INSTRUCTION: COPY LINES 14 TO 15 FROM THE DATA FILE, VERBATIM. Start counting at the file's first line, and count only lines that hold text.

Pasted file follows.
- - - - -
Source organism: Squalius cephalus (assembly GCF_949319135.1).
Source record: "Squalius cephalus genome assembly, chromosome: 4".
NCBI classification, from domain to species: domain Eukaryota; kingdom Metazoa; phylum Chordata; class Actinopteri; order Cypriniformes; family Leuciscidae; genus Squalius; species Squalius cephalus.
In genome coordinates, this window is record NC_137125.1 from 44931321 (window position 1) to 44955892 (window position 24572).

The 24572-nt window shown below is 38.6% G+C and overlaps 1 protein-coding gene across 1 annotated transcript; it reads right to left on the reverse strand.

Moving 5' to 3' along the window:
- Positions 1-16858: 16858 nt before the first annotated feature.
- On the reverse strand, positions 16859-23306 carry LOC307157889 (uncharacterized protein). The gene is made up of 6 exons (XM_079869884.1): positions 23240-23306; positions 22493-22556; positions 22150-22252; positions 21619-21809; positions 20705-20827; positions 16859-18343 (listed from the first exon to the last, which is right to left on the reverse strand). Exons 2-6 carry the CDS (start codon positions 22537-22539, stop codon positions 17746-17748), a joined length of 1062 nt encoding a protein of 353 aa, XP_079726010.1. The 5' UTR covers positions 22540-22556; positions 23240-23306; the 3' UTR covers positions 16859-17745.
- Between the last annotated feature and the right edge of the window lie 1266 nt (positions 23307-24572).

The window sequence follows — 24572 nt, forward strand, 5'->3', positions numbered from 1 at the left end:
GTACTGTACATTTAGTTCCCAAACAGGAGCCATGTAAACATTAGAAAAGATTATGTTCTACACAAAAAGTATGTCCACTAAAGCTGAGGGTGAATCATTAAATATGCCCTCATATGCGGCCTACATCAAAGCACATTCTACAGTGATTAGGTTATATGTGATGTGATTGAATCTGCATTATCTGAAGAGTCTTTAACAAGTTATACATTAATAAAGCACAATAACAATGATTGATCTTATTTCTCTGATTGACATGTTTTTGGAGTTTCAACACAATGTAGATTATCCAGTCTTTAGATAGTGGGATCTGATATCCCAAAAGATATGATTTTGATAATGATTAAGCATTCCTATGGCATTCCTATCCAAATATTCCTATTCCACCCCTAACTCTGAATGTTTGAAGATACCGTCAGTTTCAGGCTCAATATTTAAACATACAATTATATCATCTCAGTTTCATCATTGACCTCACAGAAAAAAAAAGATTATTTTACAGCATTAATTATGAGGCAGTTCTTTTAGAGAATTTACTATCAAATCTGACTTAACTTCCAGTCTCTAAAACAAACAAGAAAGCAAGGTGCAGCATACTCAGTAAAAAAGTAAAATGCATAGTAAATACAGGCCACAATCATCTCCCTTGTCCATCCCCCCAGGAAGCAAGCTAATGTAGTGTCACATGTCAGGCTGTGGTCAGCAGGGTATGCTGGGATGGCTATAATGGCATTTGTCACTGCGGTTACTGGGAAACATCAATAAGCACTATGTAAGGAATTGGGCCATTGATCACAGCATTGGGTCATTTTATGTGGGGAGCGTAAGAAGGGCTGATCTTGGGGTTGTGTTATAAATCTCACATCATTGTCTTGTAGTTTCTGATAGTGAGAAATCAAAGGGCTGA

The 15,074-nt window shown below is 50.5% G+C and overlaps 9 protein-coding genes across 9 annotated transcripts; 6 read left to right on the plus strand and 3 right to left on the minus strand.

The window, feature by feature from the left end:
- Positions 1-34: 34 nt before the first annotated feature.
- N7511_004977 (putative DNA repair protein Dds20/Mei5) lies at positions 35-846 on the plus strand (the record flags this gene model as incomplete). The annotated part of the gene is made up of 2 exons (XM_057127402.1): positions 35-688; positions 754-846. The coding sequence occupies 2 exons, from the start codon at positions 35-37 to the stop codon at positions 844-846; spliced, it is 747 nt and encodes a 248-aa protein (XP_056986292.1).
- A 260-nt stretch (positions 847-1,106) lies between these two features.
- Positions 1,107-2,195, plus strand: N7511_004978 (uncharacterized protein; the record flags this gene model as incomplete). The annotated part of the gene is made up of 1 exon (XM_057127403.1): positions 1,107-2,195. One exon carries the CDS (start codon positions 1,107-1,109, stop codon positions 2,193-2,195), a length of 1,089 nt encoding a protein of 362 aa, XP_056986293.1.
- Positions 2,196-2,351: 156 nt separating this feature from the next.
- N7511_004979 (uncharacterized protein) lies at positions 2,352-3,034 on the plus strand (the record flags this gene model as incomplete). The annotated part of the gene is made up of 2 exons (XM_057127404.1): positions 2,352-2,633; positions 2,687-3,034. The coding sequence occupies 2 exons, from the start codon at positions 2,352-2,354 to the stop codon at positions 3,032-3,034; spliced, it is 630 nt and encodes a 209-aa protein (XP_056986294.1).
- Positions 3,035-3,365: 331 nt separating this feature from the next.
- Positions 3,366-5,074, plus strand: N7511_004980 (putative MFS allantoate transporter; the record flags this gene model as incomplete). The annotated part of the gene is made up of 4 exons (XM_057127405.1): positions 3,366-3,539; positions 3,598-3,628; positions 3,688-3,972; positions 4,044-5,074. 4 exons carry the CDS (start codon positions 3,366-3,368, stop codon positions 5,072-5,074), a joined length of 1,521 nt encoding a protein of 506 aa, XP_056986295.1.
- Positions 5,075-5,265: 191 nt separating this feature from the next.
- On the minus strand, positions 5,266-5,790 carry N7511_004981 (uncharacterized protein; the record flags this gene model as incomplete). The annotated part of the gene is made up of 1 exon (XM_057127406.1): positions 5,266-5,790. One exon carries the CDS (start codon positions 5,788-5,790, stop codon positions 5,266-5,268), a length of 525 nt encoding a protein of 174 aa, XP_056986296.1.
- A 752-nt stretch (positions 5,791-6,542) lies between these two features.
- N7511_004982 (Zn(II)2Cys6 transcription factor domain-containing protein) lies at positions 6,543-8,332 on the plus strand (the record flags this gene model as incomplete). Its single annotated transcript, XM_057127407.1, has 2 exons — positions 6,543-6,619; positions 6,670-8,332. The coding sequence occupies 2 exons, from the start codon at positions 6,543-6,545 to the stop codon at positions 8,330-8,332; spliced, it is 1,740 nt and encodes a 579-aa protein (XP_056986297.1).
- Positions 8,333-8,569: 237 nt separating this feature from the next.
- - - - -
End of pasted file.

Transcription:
- Positions 1-34: 34 nt before the first annotated feature.
- N7511_004977 (putative DNA repair protein Dds20/Mei5) lies at positions 35-846 on the plus strand (the record flags this gene model as incomplete). The annotated part of the gene is made up of 2 exons (XM_057127402.1): positions 35-688; positions 754-846. The coding sequence occupies 2 exons, from the start codon at positions 35-37 to the stop codon at positions 844-846; spliced, it is 747 nt and encodes a 248-aa protein (XP_056986292.1).